OASIS on Monday ratified the long-anticipated Security Assertion Markup Language (SAML) Version 2.0, formalizing
a key standard for federated security.
Version 2.0 adds key functions to create and manage federated networks that share preexisting repositories of identity information. It unifies the protocols defined in SAML 1.0, such as single sign-on, with work the Liberty Alliance Project did through its identity federation framework.
SAML, which enables the secure exchange of authentication, attribute and authorization information across security boundaries, leverages core Web services standards, including XML, SOAP, Transport Layer Security, XML Signature and XML Encryption.
"Prior to SAML, there was no XML-based standard that enabled the exchange of security information between a security system and an application," said John Pescatore, analyst at Stamford, Conn.-based Gartner Inc. "SAML also specifies a Web services-based request/reply protocol for exchanging these statements."
Last month, the Liberty Alliance released the public draft of its Identity Web Services Framework 2.0 specification, which was extended to support the SAML 2.0 specification. Now developers can use SAML assertions to communicate identity information, such as authentication status, user attributes and authorization decisions, between identity-based Web service transactions.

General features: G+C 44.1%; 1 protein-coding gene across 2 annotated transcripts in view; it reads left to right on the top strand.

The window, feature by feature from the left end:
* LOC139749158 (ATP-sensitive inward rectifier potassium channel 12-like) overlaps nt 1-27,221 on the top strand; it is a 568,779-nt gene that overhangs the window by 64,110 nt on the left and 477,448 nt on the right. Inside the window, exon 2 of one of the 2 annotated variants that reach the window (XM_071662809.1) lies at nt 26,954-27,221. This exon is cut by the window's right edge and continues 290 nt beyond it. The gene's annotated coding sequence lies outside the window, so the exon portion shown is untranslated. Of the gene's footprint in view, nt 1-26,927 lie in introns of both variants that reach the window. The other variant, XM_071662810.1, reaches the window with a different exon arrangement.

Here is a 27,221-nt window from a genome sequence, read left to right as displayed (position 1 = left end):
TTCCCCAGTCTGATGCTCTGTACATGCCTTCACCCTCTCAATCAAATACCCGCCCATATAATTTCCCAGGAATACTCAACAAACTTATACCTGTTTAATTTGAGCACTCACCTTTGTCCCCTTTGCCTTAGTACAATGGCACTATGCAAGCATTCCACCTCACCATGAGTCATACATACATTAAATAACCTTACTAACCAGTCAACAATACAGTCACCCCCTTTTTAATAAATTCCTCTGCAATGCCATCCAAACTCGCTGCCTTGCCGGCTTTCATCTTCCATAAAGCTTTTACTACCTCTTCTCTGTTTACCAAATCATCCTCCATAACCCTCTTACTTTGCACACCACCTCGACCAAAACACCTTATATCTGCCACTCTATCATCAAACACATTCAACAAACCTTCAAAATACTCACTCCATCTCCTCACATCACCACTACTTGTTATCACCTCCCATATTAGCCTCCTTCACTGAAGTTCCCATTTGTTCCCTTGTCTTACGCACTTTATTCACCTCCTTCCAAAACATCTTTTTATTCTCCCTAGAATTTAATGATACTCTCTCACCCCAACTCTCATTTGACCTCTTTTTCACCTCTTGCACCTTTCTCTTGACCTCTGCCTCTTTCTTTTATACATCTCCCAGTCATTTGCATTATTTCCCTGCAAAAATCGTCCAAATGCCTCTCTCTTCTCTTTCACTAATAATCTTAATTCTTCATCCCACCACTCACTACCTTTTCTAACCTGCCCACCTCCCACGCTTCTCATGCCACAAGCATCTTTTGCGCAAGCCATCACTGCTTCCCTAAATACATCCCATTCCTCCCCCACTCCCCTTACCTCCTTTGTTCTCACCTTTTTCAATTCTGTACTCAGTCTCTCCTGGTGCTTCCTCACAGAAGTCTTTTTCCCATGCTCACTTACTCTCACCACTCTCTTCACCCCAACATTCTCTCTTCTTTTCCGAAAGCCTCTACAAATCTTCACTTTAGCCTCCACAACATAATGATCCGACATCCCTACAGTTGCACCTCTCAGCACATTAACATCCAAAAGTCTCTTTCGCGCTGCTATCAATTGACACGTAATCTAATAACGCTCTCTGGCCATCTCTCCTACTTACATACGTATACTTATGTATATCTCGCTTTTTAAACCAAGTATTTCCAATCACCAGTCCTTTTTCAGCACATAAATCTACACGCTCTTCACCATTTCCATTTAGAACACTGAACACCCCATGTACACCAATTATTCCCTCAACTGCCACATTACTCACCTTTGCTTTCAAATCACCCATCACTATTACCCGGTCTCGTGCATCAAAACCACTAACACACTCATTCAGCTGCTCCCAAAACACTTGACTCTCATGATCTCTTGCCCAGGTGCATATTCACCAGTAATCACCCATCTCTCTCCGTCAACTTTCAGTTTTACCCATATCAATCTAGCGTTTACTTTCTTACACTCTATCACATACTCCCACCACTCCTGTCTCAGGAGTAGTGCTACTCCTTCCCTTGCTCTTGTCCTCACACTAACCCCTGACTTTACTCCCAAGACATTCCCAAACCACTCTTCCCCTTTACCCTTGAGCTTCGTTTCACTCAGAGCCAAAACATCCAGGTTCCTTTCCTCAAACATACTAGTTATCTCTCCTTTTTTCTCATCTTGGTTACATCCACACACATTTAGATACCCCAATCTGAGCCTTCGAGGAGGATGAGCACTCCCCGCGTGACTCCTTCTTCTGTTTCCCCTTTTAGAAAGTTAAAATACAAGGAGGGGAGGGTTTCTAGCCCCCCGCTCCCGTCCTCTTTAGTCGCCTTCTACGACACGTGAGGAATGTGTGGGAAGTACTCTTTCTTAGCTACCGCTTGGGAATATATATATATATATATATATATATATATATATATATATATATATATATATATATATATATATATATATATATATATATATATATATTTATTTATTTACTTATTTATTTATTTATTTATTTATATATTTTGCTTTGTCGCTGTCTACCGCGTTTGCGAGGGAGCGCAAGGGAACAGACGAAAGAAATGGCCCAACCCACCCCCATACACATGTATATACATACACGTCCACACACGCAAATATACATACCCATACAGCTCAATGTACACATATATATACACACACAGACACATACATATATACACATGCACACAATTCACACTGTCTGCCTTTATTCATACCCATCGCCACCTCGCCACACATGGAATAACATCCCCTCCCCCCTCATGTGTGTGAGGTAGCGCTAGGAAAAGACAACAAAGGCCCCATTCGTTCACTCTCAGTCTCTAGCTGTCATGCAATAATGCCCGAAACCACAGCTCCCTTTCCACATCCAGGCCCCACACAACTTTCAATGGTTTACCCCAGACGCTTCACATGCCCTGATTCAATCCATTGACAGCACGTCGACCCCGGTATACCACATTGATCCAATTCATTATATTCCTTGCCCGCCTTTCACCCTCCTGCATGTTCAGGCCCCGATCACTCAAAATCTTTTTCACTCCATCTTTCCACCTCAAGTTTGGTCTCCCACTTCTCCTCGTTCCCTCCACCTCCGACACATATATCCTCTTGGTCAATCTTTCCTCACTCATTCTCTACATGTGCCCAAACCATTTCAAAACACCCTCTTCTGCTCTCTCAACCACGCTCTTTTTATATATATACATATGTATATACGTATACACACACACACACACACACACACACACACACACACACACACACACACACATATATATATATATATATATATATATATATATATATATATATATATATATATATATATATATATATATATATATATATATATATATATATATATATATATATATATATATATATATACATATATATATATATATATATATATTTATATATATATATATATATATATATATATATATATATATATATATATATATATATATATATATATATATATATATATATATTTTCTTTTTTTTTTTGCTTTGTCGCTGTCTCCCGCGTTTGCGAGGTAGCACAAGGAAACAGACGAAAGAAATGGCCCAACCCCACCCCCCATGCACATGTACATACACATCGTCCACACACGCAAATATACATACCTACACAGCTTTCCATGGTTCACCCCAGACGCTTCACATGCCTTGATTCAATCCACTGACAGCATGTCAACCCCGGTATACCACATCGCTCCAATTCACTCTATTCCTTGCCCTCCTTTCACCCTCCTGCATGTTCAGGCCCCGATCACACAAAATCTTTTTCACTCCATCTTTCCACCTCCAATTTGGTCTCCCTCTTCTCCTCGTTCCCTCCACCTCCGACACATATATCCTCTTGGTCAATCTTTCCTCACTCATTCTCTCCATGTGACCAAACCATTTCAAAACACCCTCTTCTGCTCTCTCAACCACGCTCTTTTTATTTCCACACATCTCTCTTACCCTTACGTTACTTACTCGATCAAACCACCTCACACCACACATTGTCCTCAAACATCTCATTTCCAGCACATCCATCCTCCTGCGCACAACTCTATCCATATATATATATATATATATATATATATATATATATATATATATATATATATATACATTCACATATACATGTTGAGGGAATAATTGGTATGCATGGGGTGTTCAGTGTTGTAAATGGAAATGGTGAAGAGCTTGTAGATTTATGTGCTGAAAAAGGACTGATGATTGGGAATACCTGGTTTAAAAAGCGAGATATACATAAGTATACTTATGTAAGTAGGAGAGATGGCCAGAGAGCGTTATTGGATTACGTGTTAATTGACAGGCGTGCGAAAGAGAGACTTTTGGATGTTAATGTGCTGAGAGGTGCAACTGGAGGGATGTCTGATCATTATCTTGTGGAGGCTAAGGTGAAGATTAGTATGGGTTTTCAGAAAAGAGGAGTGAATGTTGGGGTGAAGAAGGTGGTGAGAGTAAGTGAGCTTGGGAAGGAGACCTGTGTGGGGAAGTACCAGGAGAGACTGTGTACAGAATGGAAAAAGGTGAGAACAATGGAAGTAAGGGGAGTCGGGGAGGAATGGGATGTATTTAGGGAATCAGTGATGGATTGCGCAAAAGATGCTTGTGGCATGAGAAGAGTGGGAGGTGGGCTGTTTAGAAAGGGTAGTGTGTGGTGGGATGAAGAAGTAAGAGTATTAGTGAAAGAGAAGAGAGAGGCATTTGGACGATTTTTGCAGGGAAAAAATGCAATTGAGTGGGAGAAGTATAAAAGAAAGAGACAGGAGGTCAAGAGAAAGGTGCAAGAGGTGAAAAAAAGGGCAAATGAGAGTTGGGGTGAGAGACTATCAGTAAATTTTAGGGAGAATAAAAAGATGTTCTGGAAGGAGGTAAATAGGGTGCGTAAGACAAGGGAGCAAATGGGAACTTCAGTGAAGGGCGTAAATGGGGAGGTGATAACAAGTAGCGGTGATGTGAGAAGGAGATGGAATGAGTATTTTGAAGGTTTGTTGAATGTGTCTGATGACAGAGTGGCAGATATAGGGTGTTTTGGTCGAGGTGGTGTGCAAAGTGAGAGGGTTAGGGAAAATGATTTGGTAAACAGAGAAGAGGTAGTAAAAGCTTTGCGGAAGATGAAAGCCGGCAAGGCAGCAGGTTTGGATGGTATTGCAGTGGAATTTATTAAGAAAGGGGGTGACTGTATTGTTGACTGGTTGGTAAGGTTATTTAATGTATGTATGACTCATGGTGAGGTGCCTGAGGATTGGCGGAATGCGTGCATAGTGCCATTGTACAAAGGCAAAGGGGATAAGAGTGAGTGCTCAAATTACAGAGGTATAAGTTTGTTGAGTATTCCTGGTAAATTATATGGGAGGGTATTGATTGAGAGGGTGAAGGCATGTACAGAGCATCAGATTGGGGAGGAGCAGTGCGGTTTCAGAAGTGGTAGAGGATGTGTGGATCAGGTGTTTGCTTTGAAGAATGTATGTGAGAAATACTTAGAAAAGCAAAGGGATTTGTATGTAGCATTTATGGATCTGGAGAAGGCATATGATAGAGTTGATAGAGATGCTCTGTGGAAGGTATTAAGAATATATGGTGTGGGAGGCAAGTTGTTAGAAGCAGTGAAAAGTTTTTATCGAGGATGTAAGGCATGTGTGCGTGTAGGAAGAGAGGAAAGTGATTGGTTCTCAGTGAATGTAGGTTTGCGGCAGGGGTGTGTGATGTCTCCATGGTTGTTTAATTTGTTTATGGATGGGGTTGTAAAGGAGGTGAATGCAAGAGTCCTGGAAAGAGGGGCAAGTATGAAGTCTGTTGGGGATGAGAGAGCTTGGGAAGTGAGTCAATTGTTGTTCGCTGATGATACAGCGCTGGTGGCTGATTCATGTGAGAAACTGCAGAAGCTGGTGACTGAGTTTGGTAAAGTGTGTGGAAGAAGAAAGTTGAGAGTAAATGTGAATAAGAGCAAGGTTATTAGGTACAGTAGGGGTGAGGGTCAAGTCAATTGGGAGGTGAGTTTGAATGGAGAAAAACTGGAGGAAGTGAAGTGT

"SAML is fast becoming the dominant Web services standard for federating 'identity as a service,'" said Eugene Kuznetsov, chief technology officer and chairman of Cambridge, Mass.-based DataPower Technology. "The 2.0 version of SAML and the very successful 12-vendor OASIS SAML Interoperability Lab at the RSA conference are further proof of SAML's maturity."
In February, at least 12 vendors teamed up with the U.S. General Service Administration E-Gov E-Authentication Initiative to demonstrate the interoperability of SAML 2.0 using a combination of Web single sign-on and single logout scenarios.
In separate statements, BEA Systems Inc., IBM, Oracle Corp., SAP AG and Sun Microsystems Inc. said they support the latest iteration of the standard.
SAML 2.0's approval comes on the heels of the ratification of the Extensible Access Control Markup Language (XACML) 2.0, which defines an XML schema for representing authorization and entitlement policies. SAML and XACML share a common domain model and complement one another.
While SAML enables the secure exchange of identity information across security boundaries, XACML leverages this information to determine access to resources using a policy enforcement point and a policy decision point.
"SAML 2.0 is the underpinning of identity-based integration," said Miko Matsumura, vice president of marketing at Cupertino, Calif.-based Infravio Inc. "As Web services applications integrate with business processes (through standards like BPEL), securely managed identities become endpoints for orchestration and workflow."